The following stories are from this community-centered report and show ways in which food is interwoven into community gatherings, as well as how food-harvesting areas can be safe and healing spaces within community. Through these stories, we see the intricacies of Indigenous Food Systems – and how ceremony, medicinal gardens, food harvesting, preserving wild game and fish are all factors that support the overall health and well-being of communities.​​​


Kwakuitl (North Island, Vancouver Island Region):

Kwakuitl First Nation has found that community engagement tends to increase when there are special events to look forward to, like the annual pit cook at harvest time, with food from the gardens and the sea. This method of cooking, and ceremony around it, has existed for millennia until it was suppressed during colonialism. In recent years, communities have been bringing it back. Elders and Knowledge Holders are passing on knowledge and techniques to the next generations who want to restore this practice. ​​​​

“Food sovereignty is about more than just food," says Ross E Hunt Jr, Kwakuitl First Nations community member. “It is everything. It's in our history, it's in our stories, water, land, and air – it's supernatural."  ​

Nuxalk Nation (Vancouver Coastal Region)

Nuxalk Nation has focused on various levels of Indigenous food security and food sovereignty work, as well as how food-related work is impacted by climate change.  The land, teachings through metaphor, and regenerative spaces like gardens can bring safety to our nervous systems and provide opportunities for transformation.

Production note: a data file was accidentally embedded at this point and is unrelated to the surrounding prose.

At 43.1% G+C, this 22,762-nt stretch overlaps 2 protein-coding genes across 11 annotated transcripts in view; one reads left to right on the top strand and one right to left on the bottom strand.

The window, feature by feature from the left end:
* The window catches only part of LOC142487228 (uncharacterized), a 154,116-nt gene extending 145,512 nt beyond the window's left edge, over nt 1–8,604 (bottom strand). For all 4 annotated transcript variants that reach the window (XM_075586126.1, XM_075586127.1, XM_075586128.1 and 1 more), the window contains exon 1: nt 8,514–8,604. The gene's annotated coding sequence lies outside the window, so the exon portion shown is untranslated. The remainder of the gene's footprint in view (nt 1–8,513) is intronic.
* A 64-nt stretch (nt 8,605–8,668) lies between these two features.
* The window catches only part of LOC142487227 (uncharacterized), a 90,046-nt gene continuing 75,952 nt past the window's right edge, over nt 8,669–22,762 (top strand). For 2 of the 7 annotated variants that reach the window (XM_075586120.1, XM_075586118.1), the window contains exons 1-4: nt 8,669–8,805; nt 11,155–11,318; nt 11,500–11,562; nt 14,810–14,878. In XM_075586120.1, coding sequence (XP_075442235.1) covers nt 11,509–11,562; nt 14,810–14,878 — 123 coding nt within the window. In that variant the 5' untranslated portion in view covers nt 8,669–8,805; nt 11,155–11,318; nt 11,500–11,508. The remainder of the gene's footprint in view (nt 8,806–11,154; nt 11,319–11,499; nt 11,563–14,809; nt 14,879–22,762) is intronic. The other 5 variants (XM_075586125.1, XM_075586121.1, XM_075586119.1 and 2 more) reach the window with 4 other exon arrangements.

Ted Campbell, who is a Youth Clinician at Nuxalk Nation, and a food champion, says, “I am a clinical therapist, and I do some therapy in the garden, as it is a great place to do trauma therapy. With one child, we were able to work through some early trauma. While pulling weeds, we uprooted some ants and the ants' home. This helped the child reflect on his own life's parallels of being uprooted and displaced from his home. We were able to dive deep into some tough topics. Talking while in the safety of the garden space can be very therapeutic."

Westbank (Interior Region)

Westbank First Nation is one of the many First Nations communities in BC taking steps to be more food-secure and self-reliant. As they prepare their community and build on their relationship with the lands to better respond to climate events (e.g., wildfires) and other factors (pests), Westbank First Nation furthers their learning journey around food growing and harvesting, starting with their young ones.

“Being able to share so much food with community and provide a neutral, safe space to gather for children and our wellness program really fills my cup," says Megan Stewart, Administrative Lead and Community Garden Coordinator, Westbank First Nation.

We are deeply grateful for the generosity, wisdom, and commitment of the community members, including Elders and Knowledge Keepers, who share their time and energy to advance First Nations food-related work.

Reminder to check out the Food is Medicine Cookbook! Take a photo and share your Food is Medicine creation here, tag us on social media @FNHA and @isparchealthyliving. Use the hashtags #foodismedicinefnha #isparc and #isparchealthyliving – we want to hear from you!

Check out more Food is Medicine resources below: